D.C. Public Schools Chancellor Kaya Henderson speaks before the D.C. Council… (Katherine Frey/The Washington…)
As District parents and activists organize to oppose Schools Chancellor Kaya Henderson’s proposal to close 20 city schools, a potentially larger and more divisive fight looms.
Henderson plans to overhaul D.C. school boundaries and feeder patterns for the first time since the 1970s. The move, which will come after Henderson finalizes the school-closure plan in January, is likely to limit access to some of the city’s most sought-
after and best-performing schools, including Alice Deal Middle and Woodrow Wilson High. And it could trigger a political brawl.
“School boundary and feeder pattern changes can be even more challenging than school consolidations,” Henderson told the D.C. Council at a hearing last week. “These discussions truly do pit one community against another.”
In any community, school boundary fights tend to carry undercurrents of race and class. Last year, for example, a decision to shift elementary boundary lines in Loudoun County sparked an outcry and lawsuits from parents of the 1,000 children who were moved. Washington is no different.
Many of the city’s best-
performing schools are clustered in affluent, majority-white neighborhoods in Upper Northwest Washington. For years, those schools have drawn diverse student bodies from wide swaths of the city, but now they are attracting more local families and have become increasingly overcrowded.
All of the schools in Northwest’s Ward 3 are over capacity, with enrollment across the ward growing 23 percent in the past three years, according to staff for Council member Mary M. Cheh (D-Ward 3), who has been pressing for boundary changes to ease overcrowding.
Cheh is even sponsoring a bill that would create a commission to study city demographics and recommend boundary changes to the mayor every 10 years. But the council would play no role in redrawing boundaries; nor does the city have an elected school board that would grapple with proposed changes.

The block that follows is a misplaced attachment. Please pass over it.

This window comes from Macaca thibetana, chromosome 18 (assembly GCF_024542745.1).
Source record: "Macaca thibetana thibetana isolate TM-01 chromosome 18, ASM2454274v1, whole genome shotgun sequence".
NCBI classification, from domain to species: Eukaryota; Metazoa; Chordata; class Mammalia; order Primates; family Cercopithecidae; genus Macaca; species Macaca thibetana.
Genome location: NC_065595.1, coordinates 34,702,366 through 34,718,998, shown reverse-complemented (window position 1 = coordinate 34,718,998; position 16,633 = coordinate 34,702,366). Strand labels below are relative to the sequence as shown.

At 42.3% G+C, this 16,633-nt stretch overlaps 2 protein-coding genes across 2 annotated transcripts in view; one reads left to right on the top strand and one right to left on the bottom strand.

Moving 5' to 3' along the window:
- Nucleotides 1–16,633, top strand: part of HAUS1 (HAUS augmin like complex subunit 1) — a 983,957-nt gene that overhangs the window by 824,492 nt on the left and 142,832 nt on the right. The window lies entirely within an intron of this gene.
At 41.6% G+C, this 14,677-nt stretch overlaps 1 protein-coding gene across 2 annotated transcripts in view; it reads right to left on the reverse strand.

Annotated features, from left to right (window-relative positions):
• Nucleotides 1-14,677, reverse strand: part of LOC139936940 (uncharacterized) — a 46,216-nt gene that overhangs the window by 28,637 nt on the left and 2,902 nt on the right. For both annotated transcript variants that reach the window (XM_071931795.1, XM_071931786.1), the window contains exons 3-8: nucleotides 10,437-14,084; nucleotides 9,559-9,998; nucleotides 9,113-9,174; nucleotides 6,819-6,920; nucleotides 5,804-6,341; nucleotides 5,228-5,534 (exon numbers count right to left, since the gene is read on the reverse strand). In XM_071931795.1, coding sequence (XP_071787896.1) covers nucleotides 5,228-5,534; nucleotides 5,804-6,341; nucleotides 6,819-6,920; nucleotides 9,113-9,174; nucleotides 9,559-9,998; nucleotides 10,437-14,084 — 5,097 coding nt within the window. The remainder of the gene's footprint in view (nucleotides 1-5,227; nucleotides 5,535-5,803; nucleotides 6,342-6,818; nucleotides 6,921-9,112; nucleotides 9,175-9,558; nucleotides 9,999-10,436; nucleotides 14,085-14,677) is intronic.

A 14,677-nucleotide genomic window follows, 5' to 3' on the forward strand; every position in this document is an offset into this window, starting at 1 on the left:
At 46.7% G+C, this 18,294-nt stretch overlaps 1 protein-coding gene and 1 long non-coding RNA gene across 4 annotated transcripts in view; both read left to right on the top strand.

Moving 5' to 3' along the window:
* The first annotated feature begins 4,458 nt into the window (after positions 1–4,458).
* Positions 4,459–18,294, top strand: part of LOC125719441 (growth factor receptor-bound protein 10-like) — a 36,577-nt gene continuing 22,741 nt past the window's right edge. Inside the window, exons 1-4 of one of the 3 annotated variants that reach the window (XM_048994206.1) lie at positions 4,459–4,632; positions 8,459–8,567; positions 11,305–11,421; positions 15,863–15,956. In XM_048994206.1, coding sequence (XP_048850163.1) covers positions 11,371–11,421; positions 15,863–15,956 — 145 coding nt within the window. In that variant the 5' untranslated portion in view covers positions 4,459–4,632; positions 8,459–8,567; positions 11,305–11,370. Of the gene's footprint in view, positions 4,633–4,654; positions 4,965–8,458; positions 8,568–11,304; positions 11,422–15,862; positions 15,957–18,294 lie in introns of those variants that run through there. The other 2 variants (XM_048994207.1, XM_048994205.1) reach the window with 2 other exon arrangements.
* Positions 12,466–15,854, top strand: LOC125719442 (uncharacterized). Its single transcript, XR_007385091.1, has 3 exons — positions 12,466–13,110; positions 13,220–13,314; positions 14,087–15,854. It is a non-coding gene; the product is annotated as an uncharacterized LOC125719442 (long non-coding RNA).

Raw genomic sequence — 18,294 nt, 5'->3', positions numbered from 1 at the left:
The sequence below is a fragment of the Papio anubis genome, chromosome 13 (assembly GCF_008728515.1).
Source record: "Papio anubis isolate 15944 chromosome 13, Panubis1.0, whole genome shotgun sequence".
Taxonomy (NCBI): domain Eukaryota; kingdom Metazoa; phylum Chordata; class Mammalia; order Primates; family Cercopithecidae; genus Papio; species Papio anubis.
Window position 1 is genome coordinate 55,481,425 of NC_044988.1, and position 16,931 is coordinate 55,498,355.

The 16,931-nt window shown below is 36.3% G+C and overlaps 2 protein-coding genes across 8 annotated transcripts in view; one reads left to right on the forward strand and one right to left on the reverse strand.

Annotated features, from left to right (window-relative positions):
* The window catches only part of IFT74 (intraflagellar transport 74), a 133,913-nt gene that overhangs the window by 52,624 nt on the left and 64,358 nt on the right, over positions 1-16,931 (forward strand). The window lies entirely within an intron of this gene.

Since 2007, the District’s school system has been under the direct control of the mayor. Henderson, appointed by Mayor Vincent C. Gray (D) to be schools chancellor, holds the power to determine school boundary lines.
Parents worry that Henderson will shrink the boundaries around popular Northwest schools. Such a decision could shut out poor and minority students from other parts of the city, and it could cause a firestorm among residents who spent hundreds of thousands of dollars on homes with access to specific neighborhood schools.
The fiercest battle will almost certainly be over who has the right to attend Deal Middle and Wilson High, two of the city’s highest-performing and most diverse neighborhood secondary schools.
Deal’s enrollment has more than doubled since 2008 — to 1,165 this year — nearly 200 more than the school was designed to hold. Wilson has grown nearly 20 percent since 2008, and it, too, is over capacity. The city has spent about $200 million renovating both schools in recent years.
The intense demand for Deal and Wilson highlights a striking difference from the rest of the city, where charter schools are growing quickly and DCPS is proposing to close schools because of under-enrollment.
Under current rules, students have the right to attend Deal and Wilson if they live within the established attendance boundaries, which for Wilson extend across a huge swath of the city.
Council member Muriel Bowser (D-Ward 4), who represents many families who cross town to attend Wilson, said she opposes any plan that would “draw a line in our city down the middle of Rock Creek Park, to change the boundaries so that people who are east of the park don’t have access to schools that are west of the park.”
“We cannot draw that stark line,” Bowser said. “I think it has the potential to crack the city in half.”
Students also have the right to enroll at Deal and Wilson if they attend a “feeder” elementary school, which parents from all over the city often seek out because of that access. Now parents at some feeder schools fear the chancellor will cut them out, leaving them with less-attractive and lower-performing public schools.
Though city officials have tweaked boundaries over the years, this would be the first comprehensive change in decades.
“I think people would rather send their children to an overcrowded school that’s successful rather than go to a school with a lot of elbow room but without high achievement,” said Mark Pattison, a father at Shepherd Elementary east of Rock Creek Park, where parents are already organizing to protect their access to Deal and Wilson.
Shepherd is physically closest to Coolidge High, where about a third of the students are proficient in reading and math and three-quarters qualify for free or reduced-price lunch, a measure of poverty. Eighty-seven percent of Coolidge students are black and 12 percent are Hispanic.